What I have always done with these kits is to do a progressive build. That is, start with the switching circuitry and voltage regulators, and then test that these areas are functioning. Then I do the LO and then finally the RX and TX strips . . . testing each stage in turn. This is a good way to minimise the debug time if there is a fault. In this case there were three minor faults. The first was an inability to tune the LO onto 1152MHz . . . or if it did, it wouldn't re-start. The clue in this case was the +8V rail was reading almost +9V and was caused by a discontinuity between the tab on the 7808 and the side-wall of the box (the centre pin is removed and the tab is soldered to the box). Once the joint was re-flowed, the oscillator behaved correctly. The second and third faults were both related to the TX strip. I could have connected the output up to my HP436A power meter (via a suitable attenuator) but I opted to just go with the detector output. However, there was no voltage showing on the detector output. A voltage check back through the TX strip showed 0V on the GALI-4. This turned out to be a component placement issue. I had placed the device slightly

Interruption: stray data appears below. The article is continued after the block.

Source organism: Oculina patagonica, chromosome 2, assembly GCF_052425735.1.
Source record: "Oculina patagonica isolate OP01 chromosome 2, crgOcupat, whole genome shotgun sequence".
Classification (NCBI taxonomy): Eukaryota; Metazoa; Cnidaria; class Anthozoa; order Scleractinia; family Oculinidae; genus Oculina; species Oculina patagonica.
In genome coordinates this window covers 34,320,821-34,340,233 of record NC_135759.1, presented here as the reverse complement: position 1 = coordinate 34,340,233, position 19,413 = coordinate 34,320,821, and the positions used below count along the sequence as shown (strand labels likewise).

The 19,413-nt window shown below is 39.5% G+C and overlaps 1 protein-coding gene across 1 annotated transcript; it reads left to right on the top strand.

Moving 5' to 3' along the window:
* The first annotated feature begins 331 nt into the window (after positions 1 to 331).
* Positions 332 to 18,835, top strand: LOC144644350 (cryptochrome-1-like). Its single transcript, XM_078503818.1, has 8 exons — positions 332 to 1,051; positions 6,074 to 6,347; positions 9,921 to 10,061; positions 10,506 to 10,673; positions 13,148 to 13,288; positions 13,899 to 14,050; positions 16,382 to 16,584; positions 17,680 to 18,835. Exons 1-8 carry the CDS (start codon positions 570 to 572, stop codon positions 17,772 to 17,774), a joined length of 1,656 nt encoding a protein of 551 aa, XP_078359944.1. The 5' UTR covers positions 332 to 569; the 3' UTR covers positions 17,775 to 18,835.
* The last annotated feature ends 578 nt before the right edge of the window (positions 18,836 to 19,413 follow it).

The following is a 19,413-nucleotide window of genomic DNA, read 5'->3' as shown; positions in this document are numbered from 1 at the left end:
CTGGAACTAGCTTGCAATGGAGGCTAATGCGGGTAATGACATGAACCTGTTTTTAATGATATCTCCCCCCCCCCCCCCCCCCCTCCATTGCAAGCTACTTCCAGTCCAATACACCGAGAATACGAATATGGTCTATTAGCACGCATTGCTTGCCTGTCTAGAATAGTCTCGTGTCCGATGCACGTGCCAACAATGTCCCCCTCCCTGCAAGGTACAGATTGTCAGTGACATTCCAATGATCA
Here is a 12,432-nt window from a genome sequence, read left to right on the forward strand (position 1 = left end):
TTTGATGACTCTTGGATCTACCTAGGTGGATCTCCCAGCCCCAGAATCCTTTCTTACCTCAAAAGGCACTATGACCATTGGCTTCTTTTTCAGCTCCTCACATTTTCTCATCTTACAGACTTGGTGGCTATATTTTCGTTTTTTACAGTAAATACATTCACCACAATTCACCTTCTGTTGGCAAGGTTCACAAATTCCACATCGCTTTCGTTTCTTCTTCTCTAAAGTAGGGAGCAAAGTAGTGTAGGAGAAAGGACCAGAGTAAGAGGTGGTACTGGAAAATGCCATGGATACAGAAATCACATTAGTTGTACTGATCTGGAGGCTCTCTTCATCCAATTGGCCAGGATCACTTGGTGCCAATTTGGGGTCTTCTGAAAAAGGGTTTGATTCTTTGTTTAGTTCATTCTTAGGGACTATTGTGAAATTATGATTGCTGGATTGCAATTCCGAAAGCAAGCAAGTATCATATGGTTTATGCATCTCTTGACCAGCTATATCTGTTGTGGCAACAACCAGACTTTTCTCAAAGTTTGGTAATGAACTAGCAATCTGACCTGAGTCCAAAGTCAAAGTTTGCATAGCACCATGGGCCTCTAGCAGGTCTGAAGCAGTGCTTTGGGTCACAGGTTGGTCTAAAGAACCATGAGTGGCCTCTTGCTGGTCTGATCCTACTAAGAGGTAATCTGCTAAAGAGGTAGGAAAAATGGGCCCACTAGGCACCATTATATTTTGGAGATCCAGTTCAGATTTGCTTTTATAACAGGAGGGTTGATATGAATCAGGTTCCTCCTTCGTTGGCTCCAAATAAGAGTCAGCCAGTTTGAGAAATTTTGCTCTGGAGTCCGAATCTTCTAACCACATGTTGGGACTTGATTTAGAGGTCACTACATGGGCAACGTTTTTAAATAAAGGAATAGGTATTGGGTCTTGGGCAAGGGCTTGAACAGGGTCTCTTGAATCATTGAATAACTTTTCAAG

too far from the side-wall and the underside of pins 1 and 3 were shorting to the land that the tab was soldered to and effectively shorting out the supply to the MMIC. Because of the proliferation of through-plated holes it was a bit problematic lifting and re-sitting the MMIC . . . once accomplished however, the voltmeter still showed no detector volts . . . hmm? This I have to conclude was probably a solder whisker. A check across the schottky diode indicated an unwanted return to ground . . . somewhere. Judicious use of fine solder-wick did the trick.